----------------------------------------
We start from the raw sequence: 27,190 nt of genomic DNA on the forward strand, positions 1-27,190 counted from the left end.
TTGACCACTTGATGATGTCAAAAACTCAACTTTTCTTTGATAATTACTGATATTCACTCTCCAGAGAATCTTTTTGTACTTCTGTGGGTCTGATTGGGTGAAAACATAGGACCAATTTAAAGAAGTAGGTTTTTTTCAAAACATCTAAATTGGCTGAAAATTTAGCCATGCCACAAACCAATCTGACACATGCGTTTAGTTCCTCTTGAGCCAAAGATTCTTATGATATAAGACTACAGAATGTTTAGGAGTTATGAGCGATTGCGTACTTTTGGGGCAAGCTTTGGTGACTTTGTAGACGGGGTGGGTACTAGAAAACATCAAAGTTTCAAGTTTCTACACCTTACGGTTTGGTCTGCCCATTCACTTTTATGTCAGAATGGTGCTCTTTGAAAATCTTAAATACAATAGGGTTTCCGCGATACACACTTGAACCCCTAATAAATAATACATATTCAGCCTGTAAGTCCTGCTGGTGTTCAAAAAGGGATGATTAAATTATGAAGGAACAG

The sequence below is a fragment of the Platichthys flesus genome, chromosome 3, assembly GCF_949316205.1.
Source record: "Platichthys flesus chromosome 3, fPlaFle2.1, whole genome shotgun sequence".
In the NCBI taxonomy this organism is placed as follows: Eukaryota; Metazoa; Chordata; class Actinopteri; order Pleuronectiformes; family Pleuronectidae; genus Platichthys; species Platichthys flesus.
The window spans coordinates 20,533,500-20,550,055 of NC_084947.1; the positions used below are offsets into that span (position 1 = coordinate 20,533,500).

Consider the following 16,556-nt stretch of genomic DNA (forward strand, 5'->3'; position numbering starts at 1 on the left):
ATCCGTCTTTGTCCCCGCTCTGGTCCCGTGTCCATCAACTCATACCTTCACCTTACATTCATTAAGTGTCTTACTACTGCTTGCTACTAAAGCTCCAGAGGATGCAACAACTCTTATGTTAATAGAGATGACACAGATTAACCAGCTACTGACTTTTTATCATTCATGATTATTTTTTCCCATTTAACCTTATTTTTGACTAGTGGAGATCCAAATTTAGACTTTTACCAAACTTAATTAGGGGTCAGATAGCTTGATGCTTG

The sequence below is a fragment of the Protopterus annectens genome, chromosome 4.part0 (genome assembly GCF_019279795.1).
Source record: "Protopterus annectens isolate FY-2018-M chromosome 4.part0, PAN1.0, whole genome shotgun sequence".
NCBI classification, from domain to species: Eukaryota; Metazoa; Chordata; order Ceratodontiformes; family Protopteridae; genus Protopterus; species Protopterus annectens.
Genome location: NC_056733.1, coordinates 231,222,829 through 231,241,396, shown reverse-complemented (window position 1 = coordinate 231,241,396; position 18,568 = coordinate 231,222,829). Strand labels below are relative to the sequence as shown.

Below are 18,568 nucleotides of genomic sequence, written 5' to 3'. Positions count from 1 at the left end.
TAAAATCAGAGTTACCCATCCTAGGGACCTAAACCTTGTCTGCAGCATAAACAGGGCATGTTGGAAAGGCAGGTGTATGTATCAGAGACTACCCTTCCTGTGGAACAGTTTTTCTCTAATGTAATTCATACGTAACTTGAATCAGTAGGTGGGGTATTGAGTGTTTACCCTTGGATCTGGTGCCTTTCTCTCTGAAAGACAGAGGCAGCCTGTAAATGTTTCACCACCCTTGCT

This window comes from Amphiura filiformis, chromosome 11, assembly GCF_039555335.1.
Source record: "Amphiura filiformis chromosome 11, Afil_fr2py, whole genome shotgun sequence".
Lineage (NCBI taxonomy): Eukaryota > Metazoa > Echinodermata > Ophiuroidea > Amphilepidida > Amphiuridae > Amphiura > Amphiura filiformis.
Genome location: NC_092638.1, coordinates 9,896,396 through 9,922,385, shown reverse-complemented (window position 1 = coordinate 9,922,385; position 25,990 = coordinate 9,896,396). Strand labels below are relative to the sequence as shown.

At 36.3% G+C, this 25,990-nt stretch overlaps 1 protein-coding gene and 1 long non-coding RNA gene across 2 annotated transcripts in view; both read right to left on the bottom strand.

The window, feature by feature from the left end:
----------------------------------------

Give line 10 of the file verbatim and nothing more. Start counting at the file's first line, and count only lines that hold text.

Source record: "Protopterus annectens isolate FY-2018-M chromosome 4.part0, PAN1.0, whole genome shotgun sequence".